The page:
01 Feb Going Wild Camping? Here’s What You’ll Need
After spending a year travelling the USA and Canada in our RV, Maj, we’ve developed a love of the great outdoors. There’s nothing better than parking – or pitching – up at a national park, in the middle of the desert or forest, without another soul in sight. As we learnt during our trip, having the right gear can make all the difference to your wild camping experience, so here’s a guide to the essential items we think you’ll need to kick-start your adventure.
First things first, always make sure that you’re wild camping spot is legal. For example, in North America, we made sure to check national park websites to see where camping was possible and used apps like iOverlander to find free and legal park-ups on BLM and public land. The rules are different in every country you visit – so be sure to do your research first.
It sounds obvious, but the first item on your wild camping gear checklist should be a reliable shelter. We loved travelling in an RV, but if you’re more adventurous than us, tent camping offers the ultimate wild experience. Tents come in various sizes and designs to suit your budget and needs. However, we think it’s worth spending a bit extra to get something that’s guaranteed to be durable, waterproof and easy to set up and dismantle. Practise setting up your tent at home before your trip to avoid any struggles in the field, there’s nothing worse than trying to read instructions in the dark or having to grasp an unfamiliar setup in a downpour or strong winds!
A good night’s sleep is crucial when camping, whether you’re wild camping or just setting up in the back garden, so invest in a top-quality sleeping bag appropriate for the season and climate you’ll be camping in. Sleeping bags are rated for different temperature ranges, so choose one that will keep you warm in the coldest expected conditions. For example, while trekking to Everest Base Camp in Nepal, we stayed in freezing tea houses so needed a four-season sleeping bag to stay warm. A sleeping mat can also significantly enhance your comfort by providing insulation from the cold ground.
Camp Cooking Equipment
While you could get by with just campfire smores and a pan to heat water above the fire for dehydrated meals, we like to pack a portable camp stove to prepare more substantial meals. Plan what you’ll eat in advance; canned goods, instant noodles, pasta, and porridge all make good wild camping meals. Remember to pack matches or a lighter and bring a cooler for perishable items, as well as a pan and frying pan. If you’re trekking into your campsite and need to be super lightweight, dried food sachets are the way to go.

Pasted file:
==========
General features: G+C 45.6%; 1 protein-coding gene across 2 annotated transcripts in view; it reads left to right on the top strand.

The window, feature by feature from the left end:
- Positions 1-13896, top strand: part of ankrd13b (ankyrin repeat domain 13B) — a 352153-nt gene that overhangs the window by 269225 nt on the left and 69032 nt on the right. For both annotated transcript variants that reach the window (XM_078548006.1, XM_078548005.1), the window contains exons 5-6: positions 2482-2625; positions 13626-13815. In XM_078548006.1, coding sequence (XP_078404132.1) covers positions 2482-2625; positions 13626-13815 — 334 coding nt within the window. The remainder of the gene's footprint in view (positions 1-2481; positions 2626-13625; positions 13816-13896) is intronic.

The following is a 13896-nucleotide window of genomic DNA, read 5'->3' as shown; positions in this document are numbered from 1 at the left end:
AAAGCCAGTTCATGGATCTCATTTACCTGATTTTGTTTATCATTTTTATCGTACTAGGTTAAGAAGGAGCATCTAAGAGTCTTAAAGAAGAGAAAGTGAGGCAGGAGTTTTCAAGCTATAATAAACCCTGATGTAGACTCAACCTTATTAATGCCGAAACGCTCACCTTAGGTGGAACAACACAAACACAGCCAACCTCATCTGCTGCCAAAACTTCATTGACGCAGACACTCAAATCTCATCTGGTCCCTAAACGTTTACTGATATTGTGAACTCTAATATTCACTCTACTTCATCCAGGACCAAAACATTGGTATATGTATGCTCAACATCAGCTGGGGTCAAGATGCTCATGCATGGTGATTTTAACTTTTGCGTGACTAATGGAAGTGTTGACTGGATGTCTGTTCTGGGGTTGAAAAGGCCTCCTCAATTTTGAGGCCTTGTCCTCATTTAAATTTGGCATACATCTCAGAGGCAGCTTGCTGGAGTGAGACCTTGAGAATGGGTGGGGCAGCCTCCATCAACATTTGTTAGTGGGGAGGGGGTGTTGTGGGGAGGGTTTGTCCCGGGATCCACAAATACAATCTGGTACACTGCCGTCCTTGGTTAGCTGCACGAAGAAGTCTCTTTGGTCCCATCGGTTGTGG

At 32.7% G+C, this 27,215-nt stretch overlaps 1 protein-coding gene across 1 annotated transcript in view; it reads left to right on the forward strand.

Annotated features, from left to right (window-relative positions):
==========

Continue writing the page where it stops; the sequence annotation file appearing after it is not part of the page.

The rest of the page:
Access to clean water is critical for any budding wild camper. Carrying enough water can be heavy and impractical, so invest in a water filtration system or purification tablets to make water from natural sources safe to drink. Look for a filter that can remove bacteria, parasites, and other contaminants, ensuring that you stay hydrated without worrying about waterborne illnesses.
Getting lost in the wilderness can be a frightening experience, so always bring reliable navigation tools. A topographic map, compass, and GPS device are essential for determining your location and finding your way back to camp or civilization. Familiarise yourself with these tools before your trip and practise using them. We always download Google Maps for the places we’re visiting and carry a paper map where possible; for example, while trekking in Nepal or visiting national parks in the USA.
A good source of light is crucial for safety and convenience during your camping trip. Headlamps, flashlights and lanterns are indispensable for cooking, reading and navigating after dark. Don’t forget to bring extra batteries or a portable charger to ensure your lighting sources stay powered throughout your trip.
First Aid Kit
Accidents can happen, so always carry a well-equipped first aid kit. Your kit should include bandages, antiseptic wipes, tweezers, pain relievers and any personal medications you may need. Familiarise yourself with the contents of your kit and how to use them in case of an emergency.
Dressing appropriately for the weather is key to staying comfortable while camping. Layering is an effective way to regulate your body temperature, so pack a variety of clothing options. Be sure to include moisture-wicking base layers, insulating mid-layers and waterproof outer layers. Don’t forget extra socks and a hat to keep warm during chilly nights.
A multipurpose tool, such as a multitool, is incredibly handy for a wide range of tasks, from preparing food to repairing gear. These tools often include various blades, scissors, screwdrivers and other useful features that can save you time and effort. When wild camping, remember that you’re on your own, there might not be others there to help or lend equipment, so be prepared!
You’ll need a good backpack to carry all your gear – we love our Thule packs and have also used Osprey in the past. Choose a pack with enough capacity to accommodate your essentials and distribute the weight evenly. Adjustable straps and a padded waist belt can reduce strain on your back during long hikes and a rain cover is essential.
Before your trip, thoroughly inspect and test your equipment to ensure everything is in good working order. Proper planning and preparation will not only enhance your camping experience but also ensure your safety and comfort in the great outdoors. Remember to follow Leave No Trace principles and respect the environment to leave a positive impact on the natural world you’ve come to enjoy. Happy (wild) camping!
Want to get geared up? Check out Valley & Peak’s range of outdoor essentials.